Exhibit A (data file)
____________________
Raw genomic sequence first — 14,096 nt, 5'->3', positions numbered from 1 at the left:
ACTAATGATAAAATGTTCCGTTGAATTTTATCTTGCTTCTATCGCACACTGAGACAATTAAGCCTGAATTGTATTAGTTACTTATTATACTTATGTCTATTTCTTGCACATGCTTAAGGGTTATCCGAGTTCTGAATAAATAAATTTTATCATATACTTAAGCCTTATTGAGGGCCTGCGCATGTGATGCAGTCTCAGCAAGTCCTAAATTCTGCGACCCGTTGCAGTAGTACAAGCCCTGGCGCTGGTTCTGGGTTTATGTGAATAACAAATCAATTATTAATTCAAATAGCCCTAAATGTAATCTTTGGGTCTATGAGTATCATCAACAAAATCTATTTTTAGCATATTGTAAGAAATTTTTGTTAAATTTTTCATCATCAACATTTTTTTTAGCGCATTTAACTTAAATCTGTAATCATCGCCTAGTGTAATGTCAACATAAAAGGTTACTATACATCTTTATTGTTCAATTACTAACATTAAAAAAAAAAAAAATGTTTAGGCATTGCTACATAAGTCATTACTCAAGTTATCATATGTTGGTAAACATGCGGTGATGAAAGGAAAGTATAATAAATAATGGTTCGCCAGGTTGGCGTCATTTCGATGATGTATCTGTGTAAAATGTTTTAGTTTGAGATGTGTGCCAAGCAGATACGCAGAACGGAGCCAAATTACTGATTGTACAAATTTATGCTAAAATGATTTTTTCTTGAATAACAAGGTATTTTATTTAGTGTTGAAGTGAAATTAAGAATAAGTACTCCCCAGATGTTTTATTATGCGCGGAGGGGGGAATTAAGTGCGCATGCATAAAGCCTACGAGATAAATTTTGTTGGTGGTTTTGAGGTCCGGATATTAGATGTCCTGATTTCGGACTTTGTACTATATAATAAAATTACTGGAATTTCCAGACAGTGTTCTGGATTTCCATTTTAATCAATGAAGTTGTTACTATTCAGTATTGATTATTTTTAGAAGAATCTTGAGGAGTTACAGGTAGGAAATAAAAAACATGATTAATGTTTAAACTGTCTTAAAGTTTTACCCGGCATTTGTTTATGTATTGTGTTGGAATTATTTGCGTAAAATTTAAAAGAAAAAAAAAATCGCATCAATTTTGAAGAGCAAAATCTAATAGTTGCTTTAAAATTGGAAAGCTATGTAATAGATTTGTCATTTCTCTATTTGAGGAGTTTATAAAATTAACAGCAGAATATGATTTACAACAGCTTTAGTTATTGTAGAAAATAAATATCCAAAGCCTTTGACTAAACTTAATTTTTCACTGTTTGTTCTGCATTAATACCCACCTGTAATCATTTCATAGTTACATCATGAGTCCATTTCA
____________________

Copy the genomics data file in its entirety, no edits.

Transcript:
Raw genomic sequence first — 14,096 nt, 5'->3', positions numbered from 1 at the left:
ACTAATGATAAAATGTTCCGTTGAATTTTATCTTGCTTCTATCGCACACTGAGACAATTAAGCCTGAATTGTATTAGTTACTTATTATACTTATGTCTATTTCTTGCACATGCTTAAGGGTTATCCGAGTTCTGAATAAATAAATTTTATCATATACTTAAGCCTTATTGAGGGCCTGCGCATGTGATGCAGTCTCAGCAAGTCCTAAATTCTGCGACCCGTTGCAGTAGTACAAGCCCTGGCGCTGGTTCTGGGTTTATGTGAATAACAAATCAATTATTAATTCAAATAGCCCTAAATGTAATCTTTGGGTCTATGAGTATCATCAACAAAATCTATTTTTAGCATATTGTAAGAAATTTTTGTTAAATTTTTCATCATCAACATTTTTTTTAGCGCATTTAACTTAAATCTGTAATCATCGCCTAGTGTAATGTCAACATAAAAGGTTACTATACATCTTTATTGTTCAATTACTAACATTAAAAAAAAAAAAAATGTTTAGGCATTGCTACATAAGTCATTACTCAAGTTATCATATGTTGGTAAACATGCGGTGATGAAAGGAAAGTATAATAAATAATGGTTCGCCAGGTTGGCGTCATTTCGATGATGTATCTGTGTAAAATGTTTTAGTTTGAGATGTGTGCCAAGCAGATACGCAGAACGGAGCCAAATTACTGATTGTACAAATTTATGCTAAAATGATTTTTTCTTGAATAACAAGGTATTTTATTTAGTGTTGAAGTGAAATTAAGAATAAGTACTCCCCAGATGTTTTATTATGCGCGGAGGGGGGAATTAAGTGCGCATGCATAAAGCCTACGAGATAAATTTTGTTGGTGGTTTTGAGGTCCGGATATTAGATGTCCTGATTTCGGACTTTGTACTATATAATAAAATTACTGGAATTTCCAGACAGTGTTCTGGATTTCCATTTTAATCAATGAAGTTGTTACTATTCAGTATTGATTATTTTTAGAAGAATCTTGAGGAGTTACAGGTAGGAAATAAAAAACATGATTAATGTTTAAACTGTCTTAAAGTTTTACCCGGCATTTGTTTATGTATTGTGTTGGAATTATTTGCGTAAAATTTAAAAGAAAAAAAAAATCGCATCAATTTTGAAGAGCAAAATCTAATAGTTGCTTTAAAATTGGAAAGCTATGTAATAGATTTGTCATTTCTCTATTTGAGGAGTTTATAAAATTAACAGCAGAATATGATTTACAACAGCTTTAGTTATTGTAGAAAATAAATATCCAAAGCCTTTGACTAAACTTAATTTTTCACTGTTTGTTCTGCATTAATACCCACCTGTAATCATTTCATAGTTACATCATGAGTCCATTTCA